Lastly, the Bill makes amendments to the Anti-Money Laundering Act 2018 to make it easier for the government to impose sanctions.

The Bill’s sanctions enforcement measures, which reflect the UK’s attitude to ongoing Russian aggression in Ukraine, are perhaps the most important piece of the legislation that businesses should pay attention to.

The UK has long had a reputation as a financial haven for Russian oligarchs, including members of the Russian government’s inner circle. This has resulted in a huge amount of Russian assets being held in UK banks and financial institutions. In response, the OFSI now has powers to act more decisively against organisations and individuals that are likely to flout sanctions.

The OFSI’s new sanctions rules, and in particular the introduction of strict liability, require UK businesses to carefully review their approach to sanctions. New designations are added and withdrawn from watchlists regularly, meaning that businesses need to continuously review and amend their approach.

As with any law or piece of regulation, there are bound to be loopholes and criminals invariably find ways to circumvent the rules. Common criticisms of the Economic Crime Bill are that it still leaves space for companies and individuals to still hide the property or land they hold.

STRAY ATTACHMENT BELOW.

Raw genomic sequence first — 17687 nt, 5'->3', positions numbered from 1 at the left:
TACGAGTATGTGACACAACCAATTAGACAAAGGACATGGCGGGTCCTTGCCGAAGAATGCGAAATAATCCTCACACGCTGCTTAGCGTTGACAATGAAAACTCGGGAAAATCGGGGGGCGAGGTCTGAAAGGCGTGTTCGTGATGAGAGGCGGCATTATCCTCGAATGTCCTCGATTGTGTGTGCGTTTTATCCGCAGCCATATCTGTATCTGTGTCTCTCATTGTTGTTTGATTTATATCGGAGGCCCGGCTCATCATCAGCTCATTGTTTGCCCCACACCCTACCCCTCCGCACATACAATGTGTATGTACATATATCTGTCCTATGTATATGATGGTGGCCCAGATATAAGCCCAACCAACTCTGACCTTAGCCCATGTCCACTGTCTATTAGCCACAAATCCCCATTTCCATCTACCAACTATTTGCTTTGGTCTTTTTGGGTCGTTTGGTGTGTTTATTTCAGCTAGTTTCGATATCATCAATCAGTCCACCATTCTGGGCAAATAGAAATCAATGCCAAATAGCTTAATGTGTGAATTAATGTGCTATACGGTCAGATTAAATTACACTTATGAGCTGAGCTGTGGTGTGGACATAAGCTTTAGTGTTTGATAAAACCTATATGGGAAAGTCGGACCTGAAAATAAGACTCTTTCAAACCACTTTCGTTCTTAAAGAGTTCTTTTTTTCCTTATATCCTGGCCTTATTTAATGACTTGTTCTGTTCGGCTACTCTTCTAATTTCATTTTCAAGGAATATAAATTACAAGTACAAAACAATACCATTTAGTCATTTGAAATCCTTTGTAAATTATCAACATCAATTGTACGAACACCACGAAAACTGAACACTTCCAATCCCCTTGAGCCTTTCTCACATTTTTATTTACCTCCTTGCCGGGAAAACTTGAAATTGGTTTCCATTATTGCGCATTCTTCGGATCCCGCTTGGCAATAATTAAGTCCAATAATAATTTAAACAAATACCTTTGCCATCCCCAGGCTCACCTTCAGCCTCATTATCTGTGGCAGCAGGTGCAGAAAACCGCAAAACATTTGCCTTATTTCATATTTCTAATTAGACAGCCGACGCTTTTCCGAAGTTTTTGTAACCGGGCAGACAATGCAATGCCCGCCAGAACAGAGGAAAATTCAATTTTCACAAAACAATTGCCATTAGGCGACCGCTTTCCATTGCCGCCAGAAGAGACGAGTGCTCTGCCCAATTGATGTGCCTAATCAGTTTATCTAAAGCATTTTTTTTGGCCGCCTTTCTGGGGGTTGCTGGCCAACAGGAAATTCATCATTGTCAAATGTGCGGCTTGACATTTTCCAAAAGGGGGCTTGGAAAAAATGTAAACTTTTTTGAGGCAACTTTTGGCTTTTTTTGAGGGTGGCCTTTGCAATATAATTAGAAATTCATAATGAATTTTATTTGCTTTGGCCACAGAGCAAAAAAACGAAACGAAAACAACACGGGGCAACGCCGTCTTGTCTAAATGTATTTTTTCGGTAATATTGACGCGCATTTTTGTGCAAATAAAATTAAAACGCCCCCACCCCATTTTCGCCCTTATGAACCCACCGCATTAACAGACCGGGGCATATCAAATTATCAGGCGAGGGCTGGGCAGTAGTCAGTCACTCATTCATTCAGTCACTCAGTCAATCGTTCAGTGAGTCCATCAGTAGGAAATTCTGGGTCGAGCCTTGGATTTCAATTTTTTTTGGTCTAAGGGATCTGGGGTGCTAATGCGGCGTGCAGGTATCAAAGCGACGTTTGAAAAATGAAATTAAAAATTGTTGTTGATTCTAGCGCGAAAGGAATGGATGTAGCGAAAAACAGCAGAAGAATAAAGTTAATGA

Spotlight on Corruption, claims that without addressing the serious issues that law enforcement face from shrinking budgets or decrepit IT systems, the new legislation won’t make any difference at all.

However, broadly speaking, the UK’s Economic Crime Bill will help businesses to counter money laundering and win the fight against financial crime. However, in order to give themselves a fighting chance, businesses should equip themselves with the right tools and technology. For example, AI-powered AML screening solutions and means to ensure identity checks are key.

Organisations need to strengthen their know-your-customer (KYC) strategies in order to comply with current requirements and to carry out the corresponding checks on politically exposed persons (PEPs) who may also be subject to blocking. This should involve monitoring the sanctioned firms and individuals, as well as the links they may have with other companies with which they are likely to be doing business.

To achieve this, businesses need to have access to the right data and technology. This should include identity verification tools, KYC, AML and KYB. This will allow businesses to help better identify suspicious and high-risk customers by cross-checking them against reputable data sources.

Many welcome measures are included in the Government’s Economic Crime Bill. However, for these measures to be truly effective, businesses and institutions need to implement fit for purpose systems that can stay on top of sanctions lists in order to keep themselves protected – and ultimately help to battle financial crime.

By Victor Fredung, CEO of Shufti Pro.

Shufti Pro is a London-headquartered AI-powered identity verification and AML screening company.